Just two days ago, we had the big 18 week ultrasound, where the baby is now large enough to see all of the anatomy, etc (sort of*). This time, after the technician did her initial scan, the doctor walked in to look a bit more.
(*I think since I'd eaten a banana on the way over, baby was jumpy, making it a little more difficult in general. We have to go back in a month.)
This time when the doctor walked in, he joked with us, "We stick needles in you and you keep coming back." Yes, thankfully, I'm thinking. But of course, each time I see him, I think of the first day we met.
He is of course, the same fetal medicine specialist that detected large abnormalities in our last pregnancy. He's the doctor that said "This is just a screening," trying to calm me down as tears streamed sort of sideways down my face toward my ears. My head, still lying on the white paper that covers those tables in medical facilities, shook back and forth. As if refusing to get up and shaking my head was going to change what he had seen or what was coming next. I had known,I think from the day before I peed on a pregnancy test, that something was gravely wrong within me. Intuition is a bitch sometimes.
But the doctor. He is amazing, kind and not interested in treating patients like they are stupid just because he is brilliant. He suggested we meet with J, the genetic counselor, who is now more like a friend than a medical interface. She's sort of an oasis in a system that seems to have only dealt with normal.
I feel grateful that we were in the hands of these people, who did not encourage us to have an abortion, but provided all of the testing and then all of the facts, answers to every question, and between all of that, a shitload of tissues and some glasses of water.
I started this pregnancy differently. I don't want to jump around here, but it is inevitable. I couldn't go back to the same midwife/OB practice, for a number of reasons, some which must be obvious. Therefore I was referred elsewhere for my first ultrasound and screening.I thought it would be great to just do everything differently. Wrong. I was completely traumatized by our first visit to this other ultrasound place, where after the technician told me things looked good, the measurement was normal, I told her what had happened with our last pregnancy. She brought in a doctor to take a look, failing to give her the details in the meantime. After we had to re-tell that doctor what had happened, she then (I believe) exaggerated what she was seeing to be sure (I believe) her butt was covered.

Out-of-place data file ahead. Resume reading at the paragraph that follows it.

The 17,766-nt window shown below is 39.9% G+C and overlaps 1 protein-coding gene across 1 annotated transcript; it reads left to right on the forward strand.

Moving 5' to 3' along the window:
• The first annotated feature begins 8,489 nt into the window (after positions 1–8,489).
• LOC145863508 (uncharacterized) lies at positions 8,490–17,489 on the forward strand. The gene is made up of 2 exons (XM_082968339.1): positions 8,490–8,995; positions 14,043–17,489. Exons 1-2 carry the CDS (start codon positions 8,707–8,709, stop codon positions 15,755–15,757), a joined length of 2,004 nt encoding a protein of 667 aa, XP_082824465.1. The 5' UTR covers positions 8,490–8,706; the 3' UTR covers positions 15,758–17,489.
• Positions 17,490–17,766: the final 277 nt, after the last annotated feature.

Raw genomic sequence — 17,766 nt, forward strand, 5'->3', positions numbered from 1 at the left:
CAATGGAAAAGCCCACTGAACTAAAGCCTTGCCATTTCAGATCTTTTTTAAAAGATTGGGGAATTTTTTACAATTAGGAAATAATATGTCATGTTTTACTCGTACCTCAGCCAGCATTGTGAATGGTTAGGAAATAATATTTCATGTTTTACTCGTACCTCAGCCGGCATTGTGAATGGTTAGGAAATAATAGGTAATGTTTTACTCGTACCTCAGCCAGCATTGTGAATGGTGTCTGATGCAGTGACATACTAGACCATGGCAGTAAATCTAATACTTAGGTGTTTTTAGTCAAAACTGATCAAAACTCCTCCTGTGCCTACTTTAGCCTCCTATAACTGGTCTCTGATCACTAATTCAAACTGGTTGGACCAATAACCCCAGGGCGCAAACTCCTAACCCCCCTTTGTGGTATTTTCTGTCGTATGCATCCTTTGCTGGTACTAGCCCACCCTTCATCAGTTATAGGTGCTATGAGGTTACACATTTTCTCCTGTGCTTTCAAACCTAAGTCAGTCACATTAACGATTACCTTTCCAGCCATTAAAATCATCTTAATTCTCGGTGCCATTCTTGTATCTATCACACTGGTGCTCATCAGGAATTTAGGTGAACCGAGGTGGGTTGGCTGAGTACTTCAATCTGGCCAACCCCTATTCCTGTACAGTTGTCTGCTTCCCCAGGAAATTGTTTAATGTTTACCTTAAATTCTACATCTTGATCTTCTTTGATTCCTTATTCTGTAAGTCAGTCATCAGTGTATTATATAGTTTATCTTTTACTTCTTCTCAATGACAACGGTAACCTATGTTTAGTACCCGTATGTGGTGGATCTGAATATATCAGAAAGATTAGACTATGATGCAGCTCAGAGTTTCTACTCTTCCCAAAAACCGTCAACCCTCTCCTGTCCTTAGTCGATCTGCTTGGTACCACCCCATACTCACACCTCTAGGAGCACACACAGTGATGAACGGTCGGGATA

That is what brought us back to J and Dr. Amazing. I am going to skip some details here and I'm pretty sure that's ok with you.
Back to this most recent ultrasound. We've obviously had more of them than would occur in a normal pregnancy. These things have become like mini visits with the little one inside of me. I honestly treasure the moments because I know what it is like for plans to change quickly.
I wave to him on the screen and cry with emotion. It's not the baby I was supposed to be looking at. (She would have been born by now.) But it is the baby I'm thinking about naming. The moment is truly everything. Living.
After I get past this moment, I start asking way too many questions. "Are you seeing the four chambers of the heart? What is that there? Where is the placenta? I didn't have the AFP test; can you be sure the neural tube is right? What about the palate? You said the lips and nose look good but can you see his palate? That is the umbilical cord, not the intestines, right?"
Truth is, I know more about fetal medicine than I would like. I would have loved to be one of those moms just heading in to get some pictures and maybe find out the sex of the baby. But that's ok. And I can't wait for Ben to meet him. Ben's definitely aware there's a baby coming. He keeps saying "sister," but when I tell him it's a brother, he says he'll show him the beach and how to shoot the ball in the hoop. I'm sure we'll all be just fine.
The technician printed a picture of the feet. I can't wait to tickle those toes.